Commenting on the reason the Israelites of the adult generation that left Egypt did not enter the Promised Land, the writer of Hebrews added, “And we see that they were unable to enter because of unbelief.” Their failure to continue having faith or trust in God and in the certain fulfillment of his promises resulted in their losing out on entering the Promised Land and enjoying the rest he had purposed for them. The experience of the Israelites reveals that spiritual blessings and privileges one may have enjoyed in the past do not guarantee one’s inheriting the promised spiritual blessings to come. What counts with God is continued faithfulness to him and his Son to the very end. (3:19)
In connection with “house” (verse 2), a number of ancient manuscripts do not include the word “whole” (hólo).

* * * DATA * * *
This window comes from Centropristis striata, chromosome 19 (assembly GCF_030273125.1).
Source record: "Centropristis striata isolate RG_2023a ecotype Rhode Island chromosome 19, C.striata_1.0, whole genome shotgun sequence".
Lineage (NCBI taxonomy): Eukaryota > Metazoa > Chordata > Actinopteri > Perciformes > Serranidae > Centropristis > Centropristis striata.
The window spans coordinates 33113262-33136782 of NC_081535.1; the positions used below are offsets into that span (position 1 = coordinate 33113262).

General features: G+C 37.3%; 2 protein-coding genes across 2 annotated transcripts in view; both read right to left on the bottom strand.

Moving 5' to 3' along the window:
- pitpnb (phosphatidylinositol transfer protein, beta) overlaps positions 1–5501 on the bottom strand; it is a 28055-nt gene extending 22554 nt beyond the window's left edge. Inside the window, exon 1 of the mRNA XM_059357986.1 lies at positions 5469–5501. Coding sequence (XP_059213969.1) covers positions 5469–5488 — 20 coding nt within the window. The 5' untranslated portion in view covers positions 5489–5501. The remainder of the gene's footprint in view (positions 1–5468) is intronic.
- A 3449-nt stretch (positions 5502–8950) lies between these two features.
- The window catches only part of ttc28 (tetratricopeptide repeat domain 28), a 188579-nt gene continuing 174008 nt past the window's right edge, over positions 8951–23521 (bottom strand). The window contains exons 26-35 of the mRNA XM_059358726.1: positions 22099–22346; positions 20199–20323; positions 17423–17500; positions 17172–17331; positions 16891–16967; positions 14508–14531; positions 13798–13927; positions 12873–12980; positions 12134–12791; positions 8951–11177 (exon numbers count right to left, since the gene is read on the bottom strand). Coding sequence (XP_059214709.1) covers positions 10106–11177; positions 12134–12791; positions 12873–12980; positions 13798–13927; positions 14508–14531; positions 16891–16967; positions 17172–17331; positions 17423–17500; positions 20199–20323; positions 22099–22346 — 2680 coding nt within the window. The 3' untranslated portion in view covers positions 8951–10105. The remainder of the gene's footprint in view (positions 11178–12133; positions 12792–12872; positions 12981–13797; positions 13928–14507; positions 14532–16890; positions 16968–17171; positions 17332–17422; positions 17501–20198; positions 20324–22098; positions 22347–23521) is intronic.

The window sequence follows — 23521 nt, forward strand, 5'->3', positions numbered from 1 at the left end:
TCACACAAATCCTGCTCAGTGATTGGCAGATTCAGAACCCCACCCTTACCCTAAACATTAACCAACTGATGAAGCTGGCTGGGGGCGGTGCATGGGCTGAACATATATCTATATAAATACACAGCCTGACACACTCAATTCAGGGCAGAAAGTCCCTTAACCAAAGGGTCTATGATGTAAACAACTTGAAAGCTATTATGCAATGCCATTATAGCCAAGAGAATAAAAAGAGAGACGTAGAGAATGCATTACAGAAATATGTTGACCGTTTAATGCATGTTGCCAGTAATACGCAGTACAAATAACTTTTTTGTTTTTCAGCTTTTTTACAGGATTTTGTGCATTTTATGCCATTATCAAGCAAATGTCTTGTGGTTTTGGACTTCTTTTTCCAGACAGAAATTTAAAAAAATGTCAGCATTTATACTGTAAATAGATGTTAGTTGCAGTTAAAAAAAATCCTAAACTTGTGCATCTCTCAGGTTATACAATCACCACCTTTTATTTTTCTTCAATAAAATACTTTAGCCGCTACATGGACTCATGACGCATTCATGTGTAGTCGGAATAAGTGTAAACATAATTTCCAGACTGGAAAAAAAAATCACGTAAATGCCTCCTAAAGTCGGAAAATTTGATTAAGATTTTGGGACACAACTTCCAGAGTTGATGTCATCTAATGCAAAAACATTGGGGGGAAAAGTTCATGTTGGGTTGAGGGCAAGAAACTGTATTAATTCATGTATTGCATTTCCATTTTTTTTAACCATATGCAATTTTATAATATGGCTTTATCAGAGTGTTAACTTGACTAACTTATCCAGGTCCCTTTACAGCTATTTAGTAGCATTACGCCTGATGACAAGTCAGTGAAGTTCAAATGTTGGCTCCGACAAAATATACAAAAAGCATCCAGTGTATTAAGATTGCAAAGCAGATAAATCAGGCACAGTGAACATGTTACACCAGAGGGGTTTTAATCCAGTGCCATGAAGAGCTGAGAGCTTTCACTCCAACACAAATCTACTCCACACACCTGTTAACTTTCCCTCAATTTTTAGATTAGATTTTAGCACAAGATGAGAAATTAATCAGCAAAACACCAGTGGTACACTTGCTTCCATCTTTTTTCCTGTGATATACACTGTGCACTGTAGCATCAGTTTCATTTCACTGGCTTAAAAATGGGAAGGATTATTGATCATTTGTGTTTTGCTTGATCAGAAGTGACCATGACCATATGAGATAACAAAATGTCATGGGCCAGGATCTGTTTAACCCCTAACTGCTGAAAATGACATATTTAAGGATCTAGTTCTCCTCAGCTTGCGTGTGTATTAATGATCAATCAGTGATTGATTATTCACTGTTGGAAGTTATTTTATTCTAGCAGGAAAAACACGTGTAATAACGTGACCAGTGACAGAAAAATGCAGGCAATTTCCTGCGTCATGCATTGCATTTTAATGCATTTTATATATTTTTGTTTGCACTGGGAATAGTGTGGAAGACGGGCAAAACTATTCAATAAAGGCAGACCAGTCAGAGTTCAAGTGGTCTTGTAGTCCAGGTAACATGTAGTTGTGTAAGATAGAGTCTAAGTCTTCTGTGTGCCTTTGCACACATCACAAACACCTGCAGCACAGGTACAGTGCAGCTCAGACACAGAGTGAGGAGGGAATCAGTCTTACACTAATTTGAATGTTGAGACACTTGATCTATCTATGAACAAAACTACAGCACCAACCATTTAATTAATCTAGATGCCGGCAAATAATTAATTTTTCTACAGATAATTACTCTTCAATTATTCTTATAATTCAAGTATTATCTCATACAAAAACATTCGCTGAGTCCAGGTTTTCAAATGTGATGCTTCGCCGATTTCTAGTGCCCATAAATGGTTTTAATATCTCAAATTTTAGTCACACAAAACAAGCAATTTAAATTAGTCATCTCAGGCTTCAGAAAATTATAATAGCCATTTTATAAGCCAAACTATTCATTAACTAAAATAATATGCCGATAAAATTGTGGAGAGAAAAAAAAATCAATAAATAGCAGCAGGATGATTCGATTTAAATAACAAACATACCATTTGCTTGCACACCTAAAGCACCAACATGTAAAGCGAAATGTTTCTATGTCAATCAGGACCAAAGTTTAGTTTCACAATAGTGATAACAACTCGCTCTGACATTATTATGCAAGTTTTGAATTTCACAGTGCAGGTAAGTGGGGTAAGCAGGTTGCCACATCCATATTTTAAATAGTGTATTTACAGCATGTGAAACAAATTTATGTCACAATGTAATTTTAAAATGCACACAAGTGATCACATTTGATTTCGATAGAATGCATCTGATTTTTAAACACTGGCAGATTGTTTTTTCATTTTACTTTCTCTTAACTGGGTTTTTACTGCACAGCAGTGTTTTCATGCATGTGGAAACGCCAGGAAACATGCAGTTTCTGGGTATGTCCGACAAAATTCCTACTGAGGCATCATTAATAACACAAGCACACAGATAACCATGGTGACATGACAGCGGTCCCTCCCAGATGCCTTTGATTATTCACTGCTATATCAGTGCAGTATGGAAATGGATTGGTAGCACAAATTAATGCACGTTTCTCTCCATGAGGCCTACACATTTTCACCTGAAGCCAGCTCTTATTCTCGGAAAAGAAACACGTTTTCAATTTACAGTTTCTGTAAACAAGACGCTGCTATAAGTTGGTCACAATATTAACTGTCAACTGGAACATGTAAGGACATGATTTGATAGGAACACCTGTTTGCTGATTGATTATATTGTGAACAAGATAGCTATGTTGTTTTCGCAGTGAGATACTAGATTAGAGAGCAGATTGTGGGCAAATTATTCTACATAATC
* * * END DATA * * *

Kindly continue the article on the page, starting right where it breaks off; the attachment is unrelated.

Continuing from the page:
In verse 2, the Greek word oikós, based on the context, designates a household, not a house or home. There is a possibility that this is also the case in verse 3, which meaning is reflected in the rendering of verses 2 and 3 in The Revised English Bible. “He [Jesus] was faithful to God who appointed him, as Moses also was faithful in God’s household; but Jesus has been counted worthy of greater honour than Moses, as the founder of a house enjoys more honour than his household.” It may be noted, however, that the founder of a house or family does not always excel his household in honor or dignity. There often are times when members of the household distinguish themselves by greater accomplishments and a nobler life. In the case of a literal house, the greater honor is given to the builder and never to the house itself.
The reference to “forty years” (in verses 10 and 17) is not to be understood as meaning exactly forty years. It is a round number.